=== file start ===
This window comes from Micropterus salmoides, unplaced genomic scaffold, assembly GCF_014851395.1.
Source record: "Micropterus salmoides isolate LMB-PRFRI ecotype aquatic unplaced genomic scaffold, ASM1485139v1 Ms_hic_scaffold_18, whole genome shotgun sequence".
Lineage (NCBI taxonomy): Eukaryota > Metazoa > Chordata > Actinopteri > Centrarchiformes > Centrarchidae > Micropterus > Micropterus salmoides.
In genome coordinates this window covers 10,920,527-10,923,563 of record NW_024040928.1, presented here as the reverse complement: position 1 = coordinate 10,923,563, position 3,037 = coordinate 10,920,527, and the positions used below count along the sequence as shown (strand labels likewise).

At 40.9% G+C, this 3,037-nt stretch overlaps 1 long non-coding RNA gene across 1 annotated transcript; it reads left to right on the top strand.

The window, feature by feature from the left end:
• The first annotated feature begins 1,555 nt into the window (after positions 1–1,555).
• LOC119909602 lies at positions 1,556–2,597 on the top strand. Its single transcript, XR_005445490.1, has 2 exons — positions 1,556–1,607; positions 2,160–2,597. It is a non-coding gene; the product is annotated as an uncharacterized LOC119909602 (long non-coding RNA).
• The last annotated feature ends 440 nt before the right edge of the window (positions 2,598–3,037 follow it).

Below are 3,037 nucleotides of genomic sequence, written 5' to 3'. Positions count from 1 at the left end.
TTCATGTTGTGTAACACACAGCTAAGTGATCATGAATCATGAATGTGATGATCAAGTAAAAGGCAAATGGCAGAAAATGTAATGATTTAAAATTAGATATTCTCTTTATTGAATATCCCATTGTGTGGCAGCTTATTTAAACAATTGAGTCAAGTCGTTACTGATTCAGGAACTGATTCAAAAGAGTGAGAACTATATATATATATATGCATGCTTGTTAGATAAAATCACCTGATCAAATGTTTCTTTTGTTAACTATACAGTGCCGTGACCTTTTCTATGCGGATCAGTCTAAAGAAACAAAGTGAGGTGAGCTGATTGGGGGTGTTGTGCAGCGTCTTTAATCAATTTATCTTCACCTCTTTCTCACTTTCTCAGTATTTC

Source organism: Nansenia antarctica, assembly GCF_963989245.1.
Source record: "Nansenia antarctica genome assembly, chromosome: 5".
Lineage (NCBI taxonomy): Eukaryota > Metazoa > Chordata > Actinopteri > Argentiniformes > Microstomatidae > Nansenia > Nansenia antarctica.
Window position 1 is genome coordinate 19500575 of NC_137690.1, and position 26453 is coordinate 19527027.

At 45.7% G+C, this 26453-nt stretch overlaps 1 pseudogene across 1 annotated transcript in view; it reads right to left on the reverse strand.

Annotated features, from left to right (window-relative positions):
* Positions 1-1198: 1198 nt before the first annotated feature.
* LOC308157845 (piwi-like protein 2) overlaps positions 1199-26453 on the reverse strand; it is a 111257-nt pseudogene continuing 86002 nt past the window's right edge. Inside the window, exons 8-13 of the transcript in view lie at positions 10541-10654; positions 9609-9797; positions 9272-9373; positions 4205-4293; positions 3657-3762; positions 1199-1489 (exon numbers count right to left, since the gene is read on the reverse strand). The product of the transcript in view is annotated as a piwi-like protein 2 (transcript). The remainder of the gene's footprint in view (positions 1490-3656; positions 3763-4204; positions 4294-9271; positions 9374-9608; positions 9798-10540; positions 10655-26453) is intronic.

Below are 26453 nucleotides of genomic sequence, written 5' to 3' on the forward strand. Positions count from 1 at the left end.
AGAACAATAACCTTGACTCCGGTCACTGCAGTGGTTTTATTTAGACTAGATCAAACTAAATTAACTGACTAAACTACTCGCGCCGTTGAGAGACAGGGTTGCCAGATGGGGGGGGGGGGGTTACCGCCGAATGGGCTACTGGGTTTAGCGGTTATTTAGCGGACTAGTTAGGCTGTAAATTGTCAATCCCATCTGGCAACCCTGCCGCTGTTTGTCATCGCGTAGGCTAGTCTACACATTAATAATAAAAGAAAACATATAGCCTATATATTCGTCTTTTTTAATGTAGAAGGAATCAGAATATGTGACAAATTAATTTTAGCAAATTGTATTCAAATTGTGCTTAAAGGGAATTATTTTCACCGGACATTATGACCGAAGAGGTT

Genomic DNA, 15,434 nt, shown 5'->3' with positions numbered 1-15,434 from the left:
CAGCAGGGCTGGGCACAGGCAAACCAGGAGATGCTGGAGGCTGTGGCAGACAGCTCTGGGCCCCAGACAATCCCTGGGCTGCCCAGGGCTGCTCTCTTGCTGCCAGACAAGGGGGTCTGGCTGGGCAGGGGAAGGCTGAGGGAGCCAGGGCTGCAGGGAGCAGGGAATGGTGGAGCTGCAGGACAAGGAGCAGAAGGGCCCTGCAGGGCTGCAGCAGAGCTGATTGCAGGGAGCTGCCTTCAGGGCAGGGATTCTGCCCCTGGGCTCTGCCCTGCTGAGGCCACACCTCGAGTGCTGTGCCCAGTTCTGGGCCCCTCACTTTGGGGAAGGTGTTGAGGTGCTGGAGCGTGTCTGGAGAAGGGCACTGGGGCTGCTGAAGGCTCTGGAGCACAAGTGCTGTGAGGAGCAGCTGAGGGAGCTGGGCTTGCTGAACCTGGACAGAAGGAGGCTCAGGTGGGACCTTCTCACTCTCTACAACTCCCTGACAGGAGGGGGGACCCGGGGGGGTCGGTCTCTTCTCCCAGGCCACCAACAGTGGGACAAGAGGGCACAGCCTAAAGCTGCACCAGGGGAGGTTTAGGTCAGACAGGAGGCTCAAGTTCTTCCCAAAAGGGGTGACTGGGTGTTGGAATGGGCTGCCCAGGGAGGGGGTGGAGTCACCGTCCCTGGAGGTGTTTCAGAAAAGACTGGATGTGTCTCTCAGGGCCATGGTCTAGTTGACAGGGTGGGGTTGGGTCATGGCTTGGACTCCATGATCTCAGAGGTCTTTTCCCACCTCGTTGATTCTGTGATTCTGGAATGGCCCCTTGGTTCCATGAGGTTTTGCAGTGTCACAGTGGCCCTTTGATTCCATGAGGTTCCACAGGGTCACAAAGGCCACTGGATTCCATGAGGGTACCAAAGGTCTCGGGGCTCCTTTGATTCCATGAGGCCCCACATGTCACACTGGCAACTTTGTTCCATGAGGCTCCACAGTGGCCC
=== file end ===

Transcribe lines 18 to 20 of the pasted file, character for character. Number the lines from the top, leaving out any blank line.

* Positions 1-1198: 1198 nt before the first annotated feature.
* LOC308157845 (piwi-like protein 2) overlaps positions 1199-26453 on the reverse strand; it is a 111257-nt pseudogene continuing 86002 nt past the window's right edge. Inside the window, exons 8-13 of the transcript in view lie at positions 10541-10654; positions 9609-9797; positions 9272-9373; positions 4205-4293; positions 3657-3762; positions 1199-1489 (exon numbers count right to left, since the gene is read on the reverse strand). The product of the transcript in view is annotated as a piwi-like protein 2 (transcript). The remainder of the gene's footprint in view (positions 1490-3656; positions 3763-4204; positions 4294-9271; positions 9374-9608; positions 9798-10540; positions 10655-26453) is intronic.

Below are 26453 nucleotides of genomic sequence, written 5' to 3' on the forward strand. Positions count from 1 at the left end.